'Ultra-Multi' could end clash over competing DVD formats
By Andrej Sokolow Mar 14, 2006, 12:08 GMT
Hanover, Germany - A looming war over the formats used in the next generation of DVD players could be resolved in the near future.
Plans are under way to produce a combination or dual format laser player that would play competing HD-DVD and Blu-ray format video-discs.
The new hybrid player, known as 'Ultra-Multi', could hit the market later this year or early next year, according to industry sources at the CeBIT computer fair in Germany.
Some 60 to 70 per cent of the televisions on sale today are adapted for the HD or high definition format which allows for crystal clear images.
But the DVDs currently in use have a maximum capacity of only nine gigabytes, not enough for the volume of data required for the HD generation.
CD-ROMs were conceived to hold 0.7 gigabytes of data, DVDs for 4.7 gigabytes on the original single layer, high-density DVD for 15 gigabytes and Blu-rays for 25 gigabytes.
Producers of HD-DVD and Blu-ray both say their format is the best. HD-DVD is cheaper, but Blu-ray discs have a bigger capacity.
Outwardly, the discs resemble both CD-ROMs and DVDs, but need blue laser light to 'read' information from pits etched into the surface.
While both HD-DVD and Blu-ray are likely to be useful to computer owners for data storage, the discs' main use will be for selling movies in high-definition quality that will make existing DVD films look grainy by comparison.
But the movie industry is not happy at the idea of having to make films in two different versions for the video market, which is growing in importance in view of declining sales at cinemas.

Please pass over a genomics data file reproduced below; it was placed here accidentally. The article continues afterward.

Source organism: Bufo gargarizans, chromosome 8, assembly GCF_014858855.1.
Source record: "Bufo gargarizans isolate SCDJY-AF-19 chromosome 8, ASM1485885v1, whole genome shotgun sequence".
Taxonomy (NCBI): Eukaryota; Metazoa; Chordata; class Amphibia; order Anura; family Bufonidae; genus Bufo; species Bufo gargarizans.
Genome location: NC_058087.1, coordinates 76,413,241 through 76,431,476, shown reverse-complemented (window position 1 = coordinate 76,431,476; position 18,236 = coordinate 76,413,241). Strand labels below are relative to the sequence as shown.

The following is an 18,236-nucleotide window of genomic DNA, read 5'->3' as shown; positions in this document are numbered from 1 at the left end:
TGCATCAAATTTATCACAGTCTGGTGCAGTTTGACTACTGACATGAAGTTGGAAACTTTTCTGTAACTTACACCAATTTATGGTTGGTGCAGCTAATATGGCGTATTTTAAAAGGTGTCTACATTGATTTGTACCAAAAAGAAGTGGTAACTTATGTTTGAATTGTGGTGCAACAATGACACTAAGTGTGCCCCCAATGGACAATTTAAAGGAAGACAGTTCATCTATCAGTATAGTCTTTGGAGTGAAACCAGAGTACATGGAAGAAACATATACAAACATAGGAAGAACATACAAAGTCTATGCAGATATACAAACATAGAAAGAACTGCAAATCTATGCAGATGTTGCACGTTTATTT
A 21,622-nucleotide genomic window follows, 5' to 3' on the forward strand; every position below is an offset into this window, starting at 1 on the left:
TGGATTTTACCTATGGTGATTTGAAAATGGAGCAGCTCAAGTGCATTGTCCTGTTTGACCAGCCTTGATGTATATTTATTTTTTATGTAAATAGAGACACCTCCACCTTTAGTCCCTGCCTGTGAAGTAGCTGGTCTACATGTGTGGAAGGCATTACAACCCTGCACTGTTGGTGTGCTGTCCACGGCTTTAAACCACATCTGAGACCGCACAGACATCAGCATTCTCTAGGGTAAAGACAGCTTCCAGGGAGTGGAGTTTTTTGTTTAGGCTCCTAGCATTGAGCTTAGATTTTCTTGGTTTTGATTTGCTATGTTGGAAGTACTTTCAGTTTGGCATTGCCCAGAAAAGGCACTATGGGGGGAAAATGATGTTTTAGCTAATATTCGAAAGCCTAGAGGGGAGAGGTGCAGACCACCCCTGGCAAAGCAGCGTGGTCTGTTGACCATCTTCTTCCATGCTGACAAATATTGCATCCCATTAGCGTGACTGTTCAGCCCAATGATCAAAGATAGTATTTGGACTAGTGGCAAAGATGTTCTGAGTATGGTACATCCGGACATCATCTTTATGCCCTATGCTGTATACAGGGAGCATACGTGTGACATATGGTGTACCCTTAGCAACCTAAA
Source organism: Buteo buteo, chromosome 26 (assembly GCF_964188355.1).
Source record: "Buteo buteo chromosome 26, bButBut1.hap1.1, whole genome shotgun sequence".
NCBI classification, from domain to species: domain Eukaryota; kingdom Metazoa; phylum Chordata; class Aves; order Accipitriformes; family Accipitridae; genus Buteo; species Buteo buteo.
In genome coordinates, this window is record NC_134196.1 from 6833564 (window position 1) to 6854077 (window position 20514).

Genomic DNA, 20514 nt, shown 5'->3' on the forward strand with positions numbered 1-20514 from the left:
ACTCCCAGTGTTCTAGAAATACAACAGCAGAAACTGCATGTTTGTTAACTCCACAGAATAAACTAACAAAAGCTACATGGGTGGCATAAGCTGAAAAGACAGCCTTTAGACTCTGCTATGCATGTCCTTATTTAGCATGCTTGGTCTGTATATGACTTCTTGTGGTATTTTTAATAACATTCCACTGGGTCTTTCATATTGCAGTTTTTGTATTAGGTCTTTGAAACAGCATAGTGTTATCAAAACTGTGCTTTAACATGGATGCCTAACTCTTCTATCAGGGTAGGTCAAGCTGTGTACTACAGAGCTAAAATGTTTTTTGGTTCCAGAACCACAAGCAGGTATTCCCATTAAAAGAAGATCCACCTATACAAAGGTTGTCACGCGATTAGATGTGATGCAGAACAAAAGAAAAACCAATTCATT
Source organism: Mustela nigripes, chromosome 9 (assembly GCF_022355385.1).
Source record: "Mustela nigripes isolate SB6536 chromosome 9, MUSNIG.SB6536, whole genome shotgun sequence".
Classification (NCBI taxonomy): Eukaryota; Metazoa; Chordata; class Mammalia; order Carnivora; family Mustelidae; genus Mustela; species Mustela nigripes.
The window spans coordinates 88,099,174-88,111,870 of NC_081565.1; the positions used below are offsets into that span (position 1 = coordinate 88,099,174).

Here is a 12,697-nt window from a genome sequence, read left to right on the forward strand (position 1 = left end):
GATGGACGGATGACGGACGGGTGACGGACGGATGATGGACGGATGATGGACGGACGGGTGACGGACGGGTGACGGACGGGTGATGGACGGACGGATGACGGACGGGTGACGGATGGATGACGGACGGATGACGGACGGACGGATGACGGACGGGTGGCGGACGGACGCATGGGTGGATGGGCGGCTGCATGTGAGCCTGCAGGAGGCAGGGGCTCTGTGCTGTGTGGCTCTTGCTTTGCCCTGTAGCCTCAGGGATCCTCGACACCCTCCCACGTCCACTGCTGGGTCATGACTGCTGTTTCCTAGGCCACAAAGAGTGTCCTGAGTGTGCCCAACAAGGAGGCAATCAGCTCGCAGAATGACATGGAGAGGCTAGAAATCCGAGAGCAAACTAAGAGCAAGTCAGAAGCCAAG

It might require 50 gigabytes to store a full-length feature film at top quality. There are now triple-layer, 45-gigabyte HD-DVD discs. Blu-ray manages discs with two layers and a capacity of 50 gigabytes.
The essential difference between the two technologies is that Blu-ray requires all-new recording machinery whereas pre-recorded HD-DVDs can be made with existing DVD manufacturing machines.
Blu-ray and HD-DVD format players are due to hit the US market this spring and make their debut in Europe during the autumn.
Blu-ray has won the support of major Hollywood studios, but the Blu-ray camp is still troubled by worries that HD-DVD, backed by NEC and Toshiba of Japan, will win out by being cheaper.
Concern grew when computer industry giants Microsoft and Intel threw their support behind HD-DVD, leaving the race open. In the meantime, Blu-ray backers like Hewlett-Packard have come out in support of a dual-format system.
According to Toshiba, a basic player will be available in the United States in March for 500 dollars and can be updated when the software is finalized. Warner, Paramount and Universal have recently said they would release HD-DVD movies starting at the end of March.© 2006 dpa - Deutsche Presse-Agentur